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Department of Geography

Undergraduate study

Undergraduate study

Geography is one of the most exciting subjects to study at university. We live in an interdependent world caught up in chains of events which span the globe. We depend upon an increasingly fragile physical environment, whose complex interactions require sophisticated analysis and sensitive management.

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Postgraduate study

Postgraduate study

The Department has a large community of postgraduate students. Many are working for the PhD degree, awarded on the basis of individual research and requiring three years of full-time study. The Department of Geography also runs a range of Masters/MPhil courses.

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People in the Department

People in the Department

The Department’s staff publish regularly in hundreds of separate publications, and attract research funding from a wide variety of sources.

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Research groups

Research groups

Research in the Department of Geography, arranged across six Thematic Research Groups and two Institutes, covers a broad range of topics, approaches, and sites of study. Our expertise, individually and in collaboration, is both conceptual and applied.

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AI for climate and nature

16th February, 2024

 

Drs Harry Owen and Emily Lines are part of a newly-funded AI@CAM project which aims to find new AI-driven approaches to tackle society's biggest challenges.

The new project, AI for climate and nature, will tackle the twin climate and biodiversity crises by developing AI approaches for bringing together a wide range of datasets and accelerating the collation of information.

This work will provide up to date, relevant and robust information for researchers and decision-makers working on climate and biodiversity conservation – opening up the possibility for more targeted and effective solutions to some of our world's most pressing climate and biodiversity challenges. This project is a collaboration between Cambridge Zero, Cambridge Conservation Initiative, Conservation Evidence, Institute for Computing for Climate Science, Conservation Research Institute, Centre for Landscape Regeneration, Cambridge Centre for Carbon Credits and Cambridge Centre for Earth Observation.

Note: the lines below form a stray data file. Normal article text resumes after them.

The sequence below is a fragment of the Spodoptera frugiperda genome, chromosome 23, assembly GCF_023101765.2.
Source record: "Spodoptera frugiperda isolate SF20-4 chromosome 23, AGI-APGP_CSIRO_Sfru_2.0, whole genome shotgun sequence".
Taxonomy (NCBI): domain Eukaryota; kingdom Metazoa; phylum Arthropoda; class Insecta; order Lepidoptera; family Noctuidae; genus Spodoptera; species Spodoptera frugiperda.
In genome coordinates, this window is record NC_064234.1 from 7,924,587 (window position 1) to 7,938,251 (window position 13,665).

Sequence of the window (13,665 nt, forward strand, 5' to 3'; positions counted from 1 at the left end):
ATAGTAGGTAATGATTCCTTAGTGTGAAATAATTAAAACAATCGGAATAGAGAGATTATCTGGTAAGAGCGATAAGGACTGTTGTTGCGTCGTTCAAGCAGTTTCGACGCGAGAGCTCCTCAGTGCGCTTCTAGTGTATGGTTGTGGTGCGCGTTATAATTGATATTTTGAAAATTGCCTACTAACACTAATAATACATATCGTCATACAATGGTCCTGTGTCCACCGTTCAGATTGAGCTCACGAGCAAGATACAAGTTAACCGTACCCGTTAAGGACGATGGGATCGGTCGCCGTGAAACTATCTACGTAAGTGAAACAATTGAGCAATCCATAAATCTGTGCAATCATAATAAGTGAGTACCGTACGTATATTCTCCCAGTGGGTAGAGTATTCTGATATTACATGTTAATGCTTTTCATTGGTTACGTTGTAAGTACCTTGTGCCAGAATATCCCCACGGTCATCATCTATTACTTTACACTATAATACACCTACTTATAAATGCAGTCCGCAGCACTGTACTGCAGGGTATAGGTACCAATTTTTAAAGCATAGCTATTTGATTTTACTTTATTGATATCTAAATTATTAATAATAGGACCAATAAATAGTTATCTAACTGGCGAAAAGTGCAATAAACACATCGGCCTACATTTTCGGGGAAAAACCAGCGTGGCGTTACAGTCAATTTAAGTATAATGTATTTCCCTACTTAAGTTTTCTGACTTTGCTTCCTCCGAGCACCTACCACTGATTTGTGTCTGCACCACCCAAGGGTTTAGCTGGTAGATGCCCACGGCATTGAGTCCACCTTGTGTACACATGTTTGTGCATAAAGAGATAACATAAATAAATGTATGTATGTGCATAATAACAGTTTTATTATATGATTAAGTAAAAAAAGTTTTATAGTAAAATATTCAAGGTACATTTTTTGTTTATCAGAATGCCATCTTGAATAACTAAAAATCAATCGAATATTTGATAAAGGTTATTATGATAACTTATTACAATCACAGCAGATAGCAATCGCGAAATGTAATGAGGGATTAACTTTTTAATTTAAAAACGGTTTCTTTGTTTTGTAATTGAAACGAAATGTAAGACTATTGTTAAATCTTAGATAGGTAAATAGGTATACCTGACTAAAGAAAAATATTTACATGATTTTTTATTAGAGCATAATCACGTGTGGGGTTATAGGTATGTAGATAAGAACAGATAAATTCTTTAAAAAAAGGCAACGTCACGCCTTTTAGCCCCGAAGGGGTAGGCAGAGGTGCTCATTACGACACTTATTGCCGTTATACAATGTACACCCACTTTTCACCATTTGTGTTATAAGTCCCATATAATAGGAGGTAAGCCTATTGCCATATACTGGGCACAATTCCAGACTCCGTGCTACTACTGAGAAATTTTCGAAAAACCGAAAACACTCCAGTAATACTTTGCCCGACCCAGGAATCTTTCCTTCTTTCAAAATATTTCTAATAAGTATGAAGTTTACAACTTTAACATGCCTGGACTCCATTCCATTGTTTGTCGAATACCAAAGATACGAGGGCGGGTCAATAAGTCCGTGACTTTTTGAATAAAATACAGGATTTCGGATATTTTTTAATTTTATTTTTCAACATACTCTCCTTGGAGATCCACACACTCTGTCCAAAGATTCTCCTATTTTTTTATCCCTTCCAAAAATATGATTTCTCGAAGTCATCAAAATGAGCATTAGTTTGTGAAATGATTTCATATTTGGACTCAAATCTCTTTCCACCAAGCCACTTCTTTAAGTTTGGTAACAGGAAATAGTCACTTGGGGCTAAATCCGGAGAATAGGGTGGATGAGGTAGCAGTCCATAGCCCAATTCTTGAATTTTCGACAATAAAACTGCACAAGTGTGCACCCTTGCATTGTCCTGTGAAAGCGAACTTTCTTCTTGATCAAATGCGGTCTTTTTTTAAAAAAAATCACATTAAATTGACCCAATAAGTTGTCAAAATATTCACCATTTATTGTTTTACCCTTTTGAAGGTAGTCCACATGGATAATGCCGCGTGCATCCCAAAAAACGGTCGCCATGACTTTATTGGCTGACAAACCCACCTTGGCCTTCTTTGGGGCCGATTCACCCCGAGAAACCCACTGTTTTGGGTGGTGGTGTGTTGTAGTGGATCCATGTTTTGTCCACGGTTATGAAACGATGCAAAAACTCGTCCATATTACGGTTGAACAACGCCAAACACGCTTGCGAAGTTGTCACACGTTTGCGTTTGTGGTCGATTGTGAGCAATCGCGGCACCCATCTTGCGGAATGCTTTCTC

Staying put in an era of climate change: The geographies, legalities, and public health implications of immobility

7th February, 2024

 

An interdisciplinary review piece by Dr Liam Saddington and colleagues from public health, psychology, and law explores the implications of immobility in the face of climate change.

Although there has been widespread discussion of climate migration, this paper explores how climate related hazards affect immobile populations. Led by Dr Daniel Robins, the paper explores how we conceptualise "environmental immobility" arguing that an interdisciplinary approach is needed when considering both "voluntary" and "involuntary" immobility.

Prioritise environmental sustainability in use of AI and data science methods

30th January, 2024

 

Artificial Intelligence (AI) and data science will play a crucial role in improving environmental sustainability, and leveraging them has huge potential to provide effective and robust guidance for our changing world. However, the energy requirements of these methods is significant and growing, and will have an increasingly negative effect on the environment without sustainable design and use.

Academics, including Dr Emily Lines of the Department of Geography, are calling for consideration of the energy requirements of AI to be prioritised in research, in a new article published in Nature Geoscience. They call for environmental scientists to lead the way in developing robust standards that will minimise the environmental impact — and facilitate the accessibility — of AI and data science innovation, with benefits for both the global research community and the world at large.

Congratulations to the 2022-23 MPhil cohort!

13th December, 2023

 

Big congratulations to our 2022-23 cohort on receiving their MPhil degrees and to: Matthew Benjamin Hoisch, Heidi Howard, Kuba Oniszk and Karen Park for being awarded the MPhil prize for Best Overall Performance, Leo Ko, Sebastian Koa, Leah Palmer and Isabel Strachan for being awarded the MPhil prize for Best Distinction Level Dissertation or Project Report. Fantastic achievements by all of you!

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  • 29th February 2024:
    Inaugural Lecture by Prof Marc Macias-Fauria. Details…
    Department of Geography - main Departmental seminar series
  • 29th February 2024:
    The flow pattern evolution of the Scandinavian Ice Sheet reconstructed from high-resolution mapping of subglacial bedforms. Details…
    Scott Polar Research Institute - Polar Physical Sciences Seminar
  • 6th March 2024:
    Shareholder Democracy under Autocracy: Voting Rights and Corporate Performance in Imperial Russia. Details…
    Quantitative History Seminar
  • 6th March 2024:
    Inuit pastoralism in South Greenland: Navigating the spectrum from wild to domestic herds in an era of rapid Arctic change. Details…
    Scott Polar Research Institute - Polar Physical Sciences Seminar
  • 6th March 2024:
    50,000 years of turnover and extinction in high-latitude megafauna communities. Details…
    Quaternary Discussion Group (QDG)
  • 7th March 2024:
    Beyond knowledge-building: Research infrastructure, technology, and the practice of Arctic (in)security. Details…
    Scott Polar Research Institute - Polar Humanities and Social Sciences ECR Workshop
  • More seminars…